Banking expansion in Ethiopia, inherent shortcomings

NBE Blog

BY ABEBE WOLDE GIORGIS – Currently, the banking industry in Ethiopia is growing rapidly in terms of accessibility, asset development, capital accumulation, profitability, provision of loan and saving.

Yet in light of the nation’s population size, the achievement can pale into insignificance. Mr. Mukemil Bedru is instructor at the Addis Ababa University Business and Economics Faculty. As to him, the banking industry is booming.

But regarding enhancing their capital, banks have limitations. The total amount of the capital of banks all over the country is 85 billion Birr and the industry totally transacts an amount worth one trillion Birr (current exchange rate 1 USD = 32 Ethiopian Birr ).

The amount of profit in each banking sector is rapidly growing from time to time and the deposited money from customers has grown to 400 million Birr.

The expansion of banking service in the country plays a crucial role in the economy by creating opportunity for competitiveness. Hence, managers should regard this as their means of survival.

Rapid transaction enhances the money’s speed of circulation in the market. It also helps to control illegal transaction of money and whip it back into the formal one. In addition, it stimulates the economy through job creation via loan provision.

About 8 new banks have reached at their final phase since their respective establishment and this indicates how the economy is going on the right track, according to Mukemil.
The current political development has also created enabling environment for the burgeoning of the sector.

This budget year, 16 banks have made 16 billion Birr profit testifying the healthiness of the business.

Attracted by this unfolding, people showing interest to involve in the sector have been investing. The recent proclamations which allows the Ethiopian Diaspora to participate in the financial business further creates an enabling situation.

Studies indicate that, currently only 30 percent of the population get access to financial services. This shows that the coverage is insignificant as compared to other African countries which provide financial service up to 70 percent of their population.

Kenya could be exemplary in this regard. Therefore, banks should look for other new market opportunities.

Because of the availability of infrastructural facilities helpful to run financial business, banks focus more on opening new branches in the towns than in the rural parts. Reaching the rural population seems a goal put on the backburner.

In fact, to reach the public opening new branches is not the only option; banks can run their business through utilizing effective technology.

The internet service provider and electric power supplier institutions such as, Ethio Telecom and Ethiopian electric can play crucial roles in this respect.

Service provision is evaluated both in terms of quality and quantity. Both are still below expectation.

The other thing that should be mentioned here is that modernizing the service to the higher level must go in line with the changing of ways of life of the public.

As to Mukemil, though the National Bank of Ethiopia did give instruction to commercial banks to devote their 2 percent annual budget for capacity building, banks still pay little attention in letting their human resources with better skills.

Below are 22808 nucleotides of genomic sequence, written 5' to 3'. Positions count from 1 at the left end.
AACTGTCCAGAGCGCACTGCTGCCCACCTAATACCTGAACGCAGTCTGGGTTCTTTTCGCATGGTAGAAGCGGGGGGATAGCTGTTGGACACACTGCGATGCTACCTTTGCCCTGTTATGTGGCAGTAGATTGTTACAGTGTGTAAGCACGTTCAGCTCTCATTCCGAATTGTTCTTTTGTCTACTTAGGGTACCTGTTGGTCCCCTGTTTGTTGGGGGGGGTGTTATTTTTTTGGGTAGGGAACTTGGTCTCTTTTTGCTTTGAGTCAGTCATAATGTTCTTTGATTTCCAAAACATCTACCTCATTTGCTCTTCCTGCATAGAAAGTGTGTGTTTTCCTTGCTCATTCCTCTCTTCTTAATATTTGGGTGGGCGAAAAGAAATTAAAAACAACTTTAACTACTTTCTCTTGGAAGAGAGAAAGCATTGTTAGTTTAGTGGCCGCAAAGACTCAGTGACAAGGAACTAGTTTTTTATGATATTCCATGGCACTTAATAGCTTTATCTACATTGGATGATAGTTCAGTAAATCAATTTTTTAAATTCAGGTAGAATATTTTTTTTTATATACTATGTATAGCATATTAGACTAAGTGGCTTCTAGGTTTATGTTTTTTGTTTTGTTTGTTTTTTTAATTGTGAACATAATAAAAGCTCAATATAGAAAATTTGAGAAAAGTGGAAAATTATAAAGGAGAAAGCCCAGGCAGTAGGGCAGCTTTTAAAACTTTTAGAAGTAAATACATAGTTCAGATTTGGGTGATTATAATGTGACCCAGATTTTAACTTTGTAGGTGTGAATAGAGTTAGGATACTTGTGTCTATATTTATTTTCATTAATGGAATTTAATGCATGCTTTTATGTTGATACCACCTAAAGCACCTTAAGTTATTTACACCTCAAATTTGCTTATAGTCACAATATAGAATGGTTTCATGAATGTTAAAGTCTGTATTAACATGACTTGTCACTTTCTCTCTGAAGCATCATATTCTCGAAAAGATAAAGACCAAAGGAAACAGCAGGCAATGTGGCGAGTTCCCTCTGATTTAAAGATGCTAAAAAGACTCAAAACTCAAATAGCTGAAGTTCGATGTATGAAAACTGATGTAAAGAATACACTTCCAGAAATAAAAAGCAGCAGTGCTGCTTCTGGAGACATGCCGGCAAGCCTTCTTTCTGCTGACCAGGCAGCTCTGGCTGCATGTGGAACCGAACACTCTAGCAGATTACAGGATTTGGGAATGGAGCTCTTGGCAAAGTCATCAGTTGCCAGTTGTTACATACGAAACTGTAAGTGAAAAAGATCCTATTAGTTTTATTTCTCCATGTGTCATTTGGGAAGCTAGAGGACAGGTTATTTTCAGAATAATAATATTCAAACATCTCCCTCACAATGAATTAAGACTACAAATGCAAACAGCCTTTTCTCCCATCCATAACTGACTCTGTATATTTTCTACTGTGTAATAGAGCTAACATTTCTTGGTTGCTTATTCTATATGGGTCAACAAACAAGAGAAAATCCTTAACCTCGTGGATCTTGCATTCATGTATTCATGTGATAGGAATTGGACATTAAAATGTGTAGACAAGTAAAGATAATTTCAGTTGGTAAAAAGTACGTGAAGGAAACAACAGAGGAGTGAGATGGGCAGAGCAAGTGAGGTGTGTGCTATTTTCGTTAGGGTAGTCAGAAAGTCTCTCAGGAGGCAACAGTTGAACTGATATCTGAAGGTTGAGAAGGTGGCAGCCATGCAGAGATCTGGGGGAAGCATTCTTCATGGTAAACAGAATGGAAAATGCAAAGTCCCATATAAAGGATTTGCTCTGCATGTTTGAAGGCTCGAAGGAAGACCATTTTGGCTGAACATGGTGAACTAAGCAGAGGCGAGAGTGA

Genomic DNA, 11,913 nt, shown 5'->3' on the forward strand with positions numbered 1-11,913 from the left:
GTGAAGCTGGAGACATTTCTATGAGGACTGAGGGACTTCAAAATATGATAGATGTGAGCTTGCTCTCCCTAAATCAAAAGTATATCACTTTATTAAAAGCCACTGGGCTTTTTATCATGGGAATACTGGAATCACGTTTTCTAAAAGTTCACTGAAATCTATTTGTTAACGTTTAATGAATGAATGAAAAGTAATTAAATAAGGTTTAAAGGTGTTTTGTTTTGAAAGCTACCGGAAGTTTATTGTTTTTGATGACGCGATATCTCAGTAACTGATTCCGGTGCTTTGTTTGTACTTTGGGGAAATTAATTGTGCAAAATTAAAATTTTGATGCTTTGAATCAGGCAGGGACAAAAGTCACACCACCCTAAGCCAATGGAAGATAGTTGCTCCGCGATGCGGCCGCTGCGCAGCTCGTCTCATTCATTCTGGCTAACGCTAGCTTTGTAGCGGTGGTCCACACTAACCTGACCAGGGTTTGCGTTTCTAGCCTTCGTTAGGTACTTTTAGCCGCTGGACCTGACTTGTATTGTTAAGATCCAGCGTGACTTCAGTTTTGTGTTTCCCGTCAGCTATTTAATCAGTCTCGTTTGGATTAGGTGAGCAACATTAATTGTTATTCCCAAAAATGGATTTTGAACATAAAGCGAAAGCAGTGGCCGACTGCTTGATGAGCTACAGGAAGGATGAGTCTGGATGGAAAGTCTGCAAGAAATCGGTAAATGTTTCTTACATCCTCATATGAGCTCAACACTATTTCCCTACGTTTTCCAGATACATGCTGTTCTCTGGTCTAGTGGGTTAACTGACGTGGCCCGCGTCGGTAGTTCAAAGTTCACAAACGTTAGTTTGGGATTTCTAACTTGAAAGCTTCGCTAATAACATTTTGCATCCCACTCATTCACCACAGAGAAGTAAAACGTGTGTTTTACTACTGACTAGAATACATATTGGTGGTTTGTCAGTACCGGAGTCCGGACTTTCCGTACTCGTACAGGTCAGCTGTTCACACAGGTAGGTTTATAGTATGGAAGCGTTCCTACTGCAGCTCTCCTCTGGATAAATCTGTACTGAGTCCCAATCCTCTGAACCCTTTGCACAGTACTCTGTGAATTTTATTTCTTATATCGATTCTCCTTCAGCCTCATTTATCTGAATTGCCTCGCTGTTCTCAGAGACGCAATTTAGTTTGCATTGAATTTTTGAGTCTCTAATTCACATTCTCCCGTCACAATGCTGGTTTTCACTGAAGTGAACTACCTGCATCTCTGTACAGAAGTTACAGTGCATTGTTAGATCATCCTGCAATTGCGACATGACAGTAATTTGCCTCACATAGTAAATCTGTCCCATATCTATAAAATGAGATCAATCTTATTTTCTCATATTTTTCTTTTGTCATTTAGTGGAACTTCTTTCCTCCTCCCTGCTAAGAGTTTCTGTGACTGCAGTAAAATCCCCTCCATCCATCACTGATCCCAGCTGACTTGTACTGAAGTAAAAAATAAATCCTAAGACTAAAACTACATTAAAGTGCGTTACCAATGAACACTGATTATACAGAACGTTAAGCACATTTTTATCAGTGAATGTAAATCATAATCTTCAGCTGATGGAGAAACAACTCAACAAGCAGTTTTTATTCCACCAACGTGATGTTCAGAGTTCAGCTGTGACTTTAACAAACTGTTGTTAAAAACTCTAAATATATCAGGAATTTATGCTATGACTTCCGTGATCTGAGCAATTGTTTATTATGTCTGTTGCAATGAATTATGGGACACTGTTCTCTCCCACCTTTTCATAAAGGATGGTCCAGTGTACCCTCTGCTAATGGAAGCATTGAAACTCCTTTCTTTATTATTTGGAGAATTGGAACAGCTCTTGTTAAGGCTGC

The financial institutions should know that gaining profit easily with no red hot competition is not long lasting. Hence, they should upgrade their service provision and competency through timely evaluation. Therefore, based on the need assessment of the industry, considering the matter is vital.

As mentioned above, currently, banks are mushrooming and each bank also has its own branch in the capital and states. No doubt banks have different level of experience, capital, human resource and managerial skills.

Some have a wealth of experience, while others are late comers. Hence, it is better to look forward to merger. This helps them to gain comparative advantage to respond to the market demand and to avert an unnecessary competition.

Nowadays, it is common to look two banks sharing one building or working next door to each other. This clearly indicates how they are fragmented and run their business wastefully in terms of time.

Therefore, merger can be a remedy which helps to reduce office rent and other expenses.

However, merging together should not be done arbitrarily. Their business’ philosophy, model and strategy must mirror that of each other. Irrespective of such approach, amalgamation could spell their demise.

Asked whether the expansion of banks has its own demerit, Mukemil noted that when the number of banks increases so does the competition. This may bring better opportunities to customers.

But unless it is cautiously managed, it might also create unwanted competition which could push the industry into a pitfall.

For example, providing excessive loan to customers might bring liquidity and inflation as well.

Whenever, banks reach at the highest level of competition the asset that is meant for collateral and projects that need loan should be assessed and a prognosis of their feasibility must be made.

It should be understood that the loan money belongs to the public (i.e. customers). Hence, this must be considered when it is provided in a form of loan. Also risk reduction study must be undertaken.

As it is true of other sectors, the bank industry is governed by free market and the high turnover of human resource from top managers up to the middle level is pervasive.

This might bring unwanted results, which in turn, negatively affect the business. Therefore to avert repercussions, the regulator – National Bank of Ethiopia – should formulate new directives.